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Judge says Bauer can work for IU Health

February 27, 2018 GMT

A Tennessee court ruled Monday that Brian Bauer, former CEO of Lutheran Health Network, can continue working for Indiana University Health.

The decision isn’t a surprise because Judge Joseph A. Woodruff on Feb. 14 indicated that regardless of whether Bauer is bound by terms of a stock option agreement, the agreement “doesn’t prohibit competition.”

But the court ruled against Bauer on other counts, saying he isn’t allowed to:

• Recruit Lutheran Health Network employees to work at IU Health;

• Use confidential or proprietary Lutheran network information in his role with IU Health;

• Strike a deal to develop a competing health care network with an investor who has received protected information about Lutheran’s network from him.

In addition, Bauer must try to recover confidential, proprietary Lutheran Health Network information from anyone he previously shared it with, including New Mountain, a venture capital private equity investor tied to the Menard family.


When questioned under oath, Bauer admitted he delivered protected information to New Mountain, according to the ruling. But Bauer denied providing the same information to IU Health.

Tomi Galin, Community Health Systems spokeswoman, said the ruling validates the lawsuit filed by her employer, which owns Lutheran Health Network.

“The court’s rulings directly contradict Bauer’s repeated and erroneous claims that the litigation against him is ‘baseless’ and ‘without merit,’” Galin said Monday in an email. “The court rulings not only demonstrate that the litigation has merit : they also ensure that the litigation will proceed and prohibit Bauer from continuing to use Lutheran’s confidential information for his personal gain.”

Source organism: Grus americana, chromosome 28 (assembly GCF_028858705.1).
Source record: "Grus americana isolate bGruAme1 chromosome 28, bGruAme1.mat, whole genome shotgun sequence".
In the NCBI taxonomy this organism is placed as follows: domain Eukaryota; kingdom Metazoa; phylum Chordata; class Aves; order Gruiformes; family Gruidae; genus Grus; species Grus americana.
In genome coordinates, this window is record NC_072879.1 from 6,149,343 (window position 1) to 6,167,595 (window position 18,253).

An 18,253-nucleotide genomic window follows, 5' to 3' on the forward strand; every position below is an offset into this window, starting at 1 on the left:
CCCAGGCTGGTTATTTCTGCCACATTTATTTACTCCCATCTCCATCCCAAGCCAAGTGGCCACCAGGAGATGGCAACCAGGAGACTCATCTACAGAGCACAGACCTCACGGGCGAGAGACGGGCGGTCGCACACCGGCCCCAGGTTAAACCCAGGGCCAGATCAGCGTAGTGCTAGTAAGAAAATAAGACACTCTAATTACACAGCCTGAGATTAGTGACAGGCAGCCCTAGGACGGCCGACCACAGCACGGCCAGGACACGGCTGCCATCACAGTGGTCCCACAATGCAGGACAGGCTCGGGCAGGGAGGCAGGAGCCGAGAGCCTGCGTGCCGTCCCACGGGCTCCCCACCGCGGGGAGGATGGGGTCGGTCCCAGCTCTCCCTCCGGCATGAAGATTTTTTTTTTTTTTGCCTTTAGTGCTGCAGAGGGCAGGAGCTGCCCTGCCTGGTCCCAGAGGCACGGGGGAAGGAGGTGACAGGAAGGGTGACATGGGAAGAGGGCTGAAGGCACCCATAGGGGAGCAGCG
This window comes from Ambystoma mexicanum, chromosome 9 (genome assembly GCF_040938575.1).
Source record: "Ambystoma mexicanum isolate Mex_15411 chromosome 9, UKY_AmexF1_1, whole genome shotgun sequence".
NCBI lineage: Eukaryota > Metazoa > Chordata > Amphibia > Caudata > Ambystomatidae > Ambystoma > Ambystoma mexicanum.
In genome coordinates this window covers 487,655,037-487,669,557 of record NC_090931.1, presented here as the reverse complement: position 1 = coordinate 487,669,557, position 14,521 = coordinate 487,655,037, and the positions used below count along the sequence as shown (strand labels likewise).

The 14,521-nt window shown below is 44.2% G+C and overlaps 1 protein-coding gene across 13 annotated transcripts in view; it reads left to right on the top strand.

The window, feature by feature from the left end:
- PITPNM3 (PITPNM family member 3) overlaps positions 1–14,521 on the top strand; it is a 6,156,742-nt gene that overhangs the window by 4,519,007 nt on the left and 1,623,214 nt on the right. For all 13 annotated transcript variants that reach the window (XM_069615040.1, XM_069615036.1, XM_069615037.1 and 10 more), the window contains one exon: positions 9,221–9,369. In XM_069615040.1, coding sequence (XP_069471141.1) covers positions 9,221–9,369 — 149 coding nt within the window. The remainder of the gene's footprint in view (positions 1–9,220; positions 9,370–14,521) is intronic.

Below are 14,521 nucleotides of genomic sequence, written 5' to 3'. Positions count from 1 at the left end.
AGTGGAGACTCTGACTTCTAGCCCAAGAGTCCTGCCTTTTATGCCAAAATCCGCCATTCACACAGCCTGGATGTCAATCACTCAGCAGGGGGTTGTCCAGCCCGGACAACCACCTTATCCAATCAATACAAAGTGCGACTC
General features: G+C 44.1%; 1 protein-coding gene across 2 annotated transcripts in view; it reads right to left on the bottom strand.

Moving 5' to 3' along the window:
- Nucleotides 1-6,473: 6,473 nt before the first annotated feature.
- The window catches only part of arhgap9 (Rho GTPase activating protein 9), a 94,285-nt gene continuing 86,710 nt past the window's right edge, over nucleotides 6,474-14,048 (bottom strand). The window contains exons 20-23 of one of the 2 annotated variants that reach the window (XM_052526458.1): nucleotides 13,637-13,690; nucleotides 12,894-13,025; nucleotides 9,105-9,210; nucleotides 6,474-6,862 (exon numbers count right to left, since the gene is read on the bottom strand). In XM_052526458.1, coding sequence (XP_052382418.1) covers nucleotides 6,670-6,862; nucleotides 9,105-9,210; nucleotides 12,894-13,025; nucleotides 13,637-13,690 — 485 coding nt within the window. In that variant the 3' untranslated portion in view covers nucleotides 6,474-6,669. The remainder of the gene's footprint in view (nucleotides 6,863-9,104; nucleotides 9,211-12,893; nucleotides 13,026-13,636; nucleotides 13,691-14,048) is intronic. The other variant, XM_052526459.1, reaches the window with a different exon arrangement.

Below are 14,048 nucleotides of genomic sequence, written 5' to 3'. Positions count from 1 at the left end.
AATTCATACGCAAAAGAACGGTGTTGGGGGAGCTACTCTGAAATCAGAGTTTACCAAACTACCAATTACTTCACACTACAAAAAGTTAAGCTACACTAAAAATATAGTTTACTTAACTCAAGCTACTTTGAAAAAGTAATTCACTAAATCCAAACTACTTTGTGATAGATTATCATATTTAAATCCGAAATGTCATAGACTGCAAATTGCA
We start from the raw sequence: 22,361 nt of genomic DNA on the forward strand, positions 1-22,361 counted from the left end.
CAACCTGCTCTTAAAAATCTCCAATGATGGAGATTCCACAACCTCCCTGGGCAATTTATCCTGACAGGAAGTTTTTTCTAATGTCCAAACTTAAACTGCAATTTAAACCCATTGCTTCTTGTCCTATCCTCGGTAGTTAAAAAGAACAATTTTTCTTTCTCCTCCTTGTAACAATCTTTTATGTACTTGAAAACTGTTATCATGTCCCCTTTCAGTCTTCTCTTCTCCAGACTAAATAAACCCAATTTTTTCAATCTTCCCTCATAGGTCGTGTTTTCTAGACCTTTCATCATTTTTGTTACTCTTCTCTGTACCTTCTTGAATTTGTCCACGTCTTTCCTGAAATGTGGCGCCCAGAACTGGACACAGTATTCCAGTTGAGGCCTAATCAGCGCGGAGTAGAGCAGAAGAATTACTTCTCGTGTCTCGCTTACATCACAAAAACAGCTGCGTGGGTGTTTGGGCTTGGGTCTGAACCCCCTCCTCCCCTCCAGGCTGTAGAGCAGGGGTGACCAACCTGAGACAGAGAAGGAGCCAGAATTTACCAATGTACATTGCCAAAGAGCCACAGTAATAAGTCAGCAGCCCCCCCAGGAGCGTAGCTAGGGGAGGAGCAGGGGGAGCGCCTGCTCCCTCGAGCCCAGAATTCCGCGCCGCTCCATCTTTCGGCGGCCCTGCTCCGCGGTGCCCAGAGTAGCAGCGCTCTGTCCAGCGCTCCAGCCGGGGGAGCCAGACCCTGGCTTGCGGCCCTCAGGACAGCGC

In his ruling two weeks ago, Woodruff dismissed counts of trade and commercial disparagement, unfair and deceptive business practices, and breach of duty of loyalty against Bauer.

But the judge allowed other counts to go forward: allegations of breach of contract, defamation, and tortious interference with business relationships.

The court on Monday found the plaintiff, Lutheran Health Network, successfully proved it will likely win its case on those counts against Bauer, the ruling states.

Bauer focused on his win in a statement he emailed to The Journal Gazette.

“CHS’ main request was for the court to prevent me from working with IU Health,” Bauer said. “I’m tremendously gratified the court has rejected that request. I’m excited to move forward with IU Health expanding access to high quality health care in Fort Wayne.”

IU Health has announced plans to open an adult primary care facility on the city’s southwest side at 7230 Engle Road, the first of possibly several locations. Riley Children’s Health, which is under the IU Health umbrella, this month opened a pediatric specialty clinic on the city’s north side.


CHS’ amended complaint against Bauer, filed Dec. 27, accuses Bauer of engaging in “a long-planned scheme” to drive down the network’s value to force a sale. The lawsuit says Bauer traveled to Wisconsin and pitched Lutheran’s network to officials at privately held retailer Menard Inc., which has ties to New Mountain. The venture capital group allows the Menard family to diversify its investments.

After that effort failed, the filing said, Bauer was the mastermind behind the efforts of 10 local physicians to persuade parent company CHS to sell Lutheran Health Network to a New York private equity firm approved by the doctors. CHS rejected the $2.4 billion buyout offer in May 2017.